Baylor receives $960,000 plus in Komen breast cancer grants
Four Baylor College of Medicine researchers received more than $960,000 in new grant funding from Susan G. Komen for the Cure to advance breast cancer research.
Dr. Sao Jiralerspong, assistant professor in the Lester and Sue Smith Breast Center at BCM. Jiralerspong received $450,000 to explore in the laboratory the potential of metformin, a diabetes drug, to reduce the threat that ductal carcinoma in situ (DCIS) will spread and advance to a more invasive type of breast cancer. DCIS starts inside the milk ducts but has not spread beyond the milk ducts to any normal surrounding breast tissue. It is the precursor to full invasive breast cancer, said Jiralerspong. “New systemic therapies are needed to treatDCIS following breast surgery.”
Dr. Melissa Bondy, professor of pediatrics in the section of hematology and oncology, and a member of the NCI-designated Dan L. Duncan Cancer Center and the Lester and Sue Smith Breast Center at BCM. She received $225,000 to test a new method for assessing breast cancer risk using copy number variation. Copy number variation involves structural changes in the human genome that result in the deletion of genes or parts of them or extra copies of genes. Bondy will look specifically at classifying risk into multiple risk-level groups for disease separately for luminal and triple negative early breast cancers. Additionally, Bondy and team will analyze the variation in genomic structures of tumors in different racial/ethnic groups.Bondy is also a BCM McNair Scholar in breast cancer.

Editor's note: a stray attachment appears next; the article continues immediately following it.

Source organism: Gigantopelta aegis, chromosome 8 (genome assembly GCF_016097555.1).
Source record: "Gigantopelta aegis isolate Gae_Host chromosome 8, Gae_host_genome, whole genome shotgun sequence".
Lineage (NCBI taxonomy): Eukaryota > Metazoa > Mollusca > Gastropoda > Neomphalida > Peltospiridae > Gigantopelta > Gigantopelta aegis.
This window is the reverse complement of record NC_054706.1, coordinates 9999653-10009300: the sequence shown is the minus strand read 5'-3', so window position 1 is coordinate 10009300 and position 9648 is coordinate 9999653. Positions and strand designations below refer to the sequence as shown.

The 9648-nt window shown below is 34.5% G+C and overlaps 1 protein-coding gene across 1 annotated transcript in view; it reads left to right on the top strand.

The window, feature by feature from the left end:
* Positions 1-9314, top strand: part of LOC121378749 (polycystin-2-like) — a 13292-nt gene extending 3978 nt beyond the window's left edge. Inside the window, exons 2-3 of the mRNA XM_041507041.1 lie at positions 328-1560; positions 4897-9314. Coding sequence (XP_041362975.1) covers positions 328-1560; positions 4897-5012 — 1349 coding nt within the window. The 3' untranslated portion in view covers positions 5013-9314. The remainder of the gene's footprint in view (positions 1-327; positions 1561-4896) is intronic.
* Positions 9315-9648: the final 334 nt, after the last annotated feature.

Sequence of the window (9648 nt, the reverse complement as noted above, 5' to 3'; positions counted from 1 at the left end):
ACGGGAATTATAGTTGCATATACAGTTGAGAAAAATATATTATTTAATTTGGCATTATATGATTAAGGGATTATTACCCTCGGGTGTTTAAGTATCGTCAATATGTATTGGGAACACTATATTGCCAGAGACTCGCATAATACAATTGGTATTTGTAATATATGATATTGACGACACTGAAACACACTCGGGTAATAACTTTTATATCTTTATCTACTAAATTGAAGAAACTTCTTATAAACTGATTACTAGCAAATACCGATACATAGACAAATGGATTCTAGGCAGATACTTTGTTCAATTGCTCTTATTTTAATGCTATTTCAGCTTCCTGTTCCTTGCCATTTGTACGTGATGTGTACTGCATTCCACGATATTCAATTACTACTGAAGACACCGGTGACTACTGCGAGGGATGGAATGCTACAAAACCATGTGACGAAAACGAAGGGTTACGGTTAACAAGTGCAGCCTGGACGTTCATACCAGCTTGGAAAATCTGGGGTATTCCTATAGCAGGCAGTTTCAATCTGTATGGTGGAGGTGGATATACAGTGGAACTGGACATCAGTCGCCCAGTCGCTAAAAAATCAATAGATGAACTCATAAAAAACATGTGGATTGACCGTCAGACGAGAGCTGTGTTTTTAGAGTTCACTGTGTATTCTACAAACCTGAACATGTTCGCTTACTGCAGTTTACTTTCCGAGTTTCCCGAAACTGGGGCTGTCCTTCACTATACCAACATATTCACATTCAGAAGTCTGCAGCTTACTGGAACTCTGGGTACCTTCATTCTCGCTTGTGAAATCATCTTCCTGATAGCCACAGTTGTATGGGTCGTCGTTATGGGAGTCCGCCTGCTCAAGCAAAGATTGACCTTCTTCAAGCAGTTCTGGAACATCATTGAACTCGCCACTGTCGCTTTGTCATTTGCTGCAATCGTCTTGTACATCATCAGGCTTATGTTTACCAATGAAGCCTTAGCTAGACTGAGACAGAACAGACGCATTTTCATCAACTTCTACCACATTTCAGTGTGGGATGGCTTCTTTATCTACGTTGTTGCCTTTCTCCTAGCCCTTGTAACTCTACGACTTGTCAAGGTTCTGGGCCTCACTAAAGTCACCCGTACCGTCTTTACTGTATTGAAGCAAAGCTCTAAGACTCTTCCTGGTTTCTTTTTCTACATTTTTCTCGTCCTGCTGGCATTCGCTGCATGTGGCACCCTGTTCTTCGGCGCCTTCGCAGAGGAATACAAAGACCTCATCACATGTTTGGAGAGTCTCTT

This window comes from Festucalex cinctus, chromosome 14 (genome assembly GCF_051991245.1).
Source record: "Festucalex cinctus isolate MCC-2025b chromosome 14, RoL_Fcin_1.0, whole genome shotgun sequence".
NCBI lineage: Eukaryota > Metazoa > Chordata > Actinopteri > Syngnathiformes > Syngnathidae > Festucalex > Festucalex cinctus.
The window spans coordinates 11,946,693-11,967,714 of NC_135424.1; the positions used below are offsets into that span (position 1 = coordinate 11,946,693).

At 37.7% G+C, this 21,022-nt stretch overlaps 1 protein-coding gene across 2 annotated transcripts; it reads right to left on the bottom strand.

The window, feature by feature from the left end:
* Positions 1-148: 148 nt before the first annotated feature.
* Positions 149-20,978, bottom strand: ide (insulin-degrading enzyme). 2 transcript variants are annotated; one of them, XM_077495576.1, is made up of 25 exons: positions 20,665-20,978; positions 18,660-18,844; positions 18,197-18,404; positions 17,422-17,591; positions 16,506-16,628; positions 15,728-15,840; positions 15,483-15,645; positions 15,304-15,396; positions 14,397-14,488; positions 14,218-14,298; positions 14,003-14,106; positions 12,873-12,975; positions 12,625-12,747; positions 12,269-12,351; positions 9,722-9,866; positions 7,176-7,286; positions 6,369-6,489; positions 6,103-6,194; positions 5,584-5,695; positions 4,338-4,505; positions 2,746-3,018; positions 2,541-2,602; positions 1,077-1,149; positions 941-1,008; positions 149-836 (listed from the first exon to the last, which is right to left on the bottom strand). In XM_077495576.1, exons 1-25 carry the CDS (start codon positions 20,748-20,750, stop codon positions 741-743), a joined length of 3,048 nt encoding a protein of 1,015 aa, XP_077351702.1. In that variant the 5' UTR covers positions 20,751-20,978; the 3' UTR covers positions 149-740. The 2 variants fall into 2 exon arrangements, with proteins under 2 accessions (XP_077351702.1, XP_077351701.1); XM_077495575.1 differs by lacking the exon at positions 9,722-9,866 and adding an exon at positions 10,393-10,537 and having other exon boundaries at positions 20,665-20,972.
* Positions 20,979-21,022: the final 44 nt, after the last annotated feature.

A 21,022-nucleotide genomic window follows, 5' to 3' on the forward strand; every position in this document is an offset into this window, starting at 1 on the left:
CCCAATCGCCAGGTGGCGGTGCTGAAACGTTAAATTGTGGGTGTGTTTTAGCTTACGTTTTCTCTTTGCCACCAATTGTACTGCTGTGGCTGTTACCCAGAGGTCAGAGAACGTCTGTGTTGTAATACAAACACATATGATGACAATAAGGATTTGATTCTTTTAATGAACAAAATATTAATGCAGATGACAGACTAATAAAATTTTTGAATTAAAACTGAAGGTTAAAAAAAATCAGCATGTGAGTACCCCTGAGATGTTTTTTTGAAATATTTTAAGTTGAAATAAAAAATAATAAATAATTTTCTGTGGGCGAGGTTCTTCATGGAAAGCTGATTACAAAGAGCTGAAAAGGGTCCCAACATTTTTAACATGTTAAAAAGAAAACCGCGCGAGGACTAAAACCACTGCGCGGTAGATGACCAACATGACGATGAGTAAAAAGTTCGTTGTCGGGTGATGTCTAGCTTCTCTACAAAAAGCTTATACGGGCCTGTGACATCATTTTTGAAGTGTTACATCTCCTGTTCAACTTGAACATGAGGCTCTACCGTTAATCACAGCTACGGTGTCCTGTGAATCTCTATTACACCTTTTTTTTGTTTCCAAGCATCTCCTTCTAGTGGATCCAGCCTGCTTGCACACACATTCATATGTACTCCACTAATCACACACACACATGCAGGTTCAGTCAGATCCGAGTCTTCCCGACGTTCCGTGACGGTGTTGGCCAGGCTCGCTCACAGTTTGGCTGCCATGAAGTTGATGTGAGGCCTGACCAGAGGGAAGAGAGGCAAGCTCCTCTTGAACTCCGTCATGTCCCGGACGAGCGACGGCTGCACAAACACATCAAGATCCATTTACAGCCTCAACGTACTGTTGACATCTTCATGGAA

Dr. Jeffrey Rosen, the C.C. Bell Professor of Molecular and Cellular Biology and a member of the Duncan Cancer Center at BCM. Rosen received $225,000 to study Plk2 function in mammary gland development and breast cancer.Plk2 (polo-like kinase 2) is a gene that has been identified as a potential tumor suppressor that appears lost in triple negative cancers. Rosen and colleagues will hope to glean information that will provide new potential therapeutic targets to restore Plk2 function.
Dr. Bert O’Malley, professor and chair of molecular and cellular biology and vice chair of basic science at the Duncan Cancer Center at BCM. He received a $62,500 grant to study SRC-3 (a protein previously identified as being upregulated in invasive DCIS in comparison to non-invasive DCIS and normal breast cells) and its potential role in DCIS’ progression from a non-invasive to invasive cancer.
In May 2012, BCM received a prestigious Komen Promise Grant. Led by O'Malley and Duncan Cancer Center director Dr. Kent Osborne, the grant is ongoing.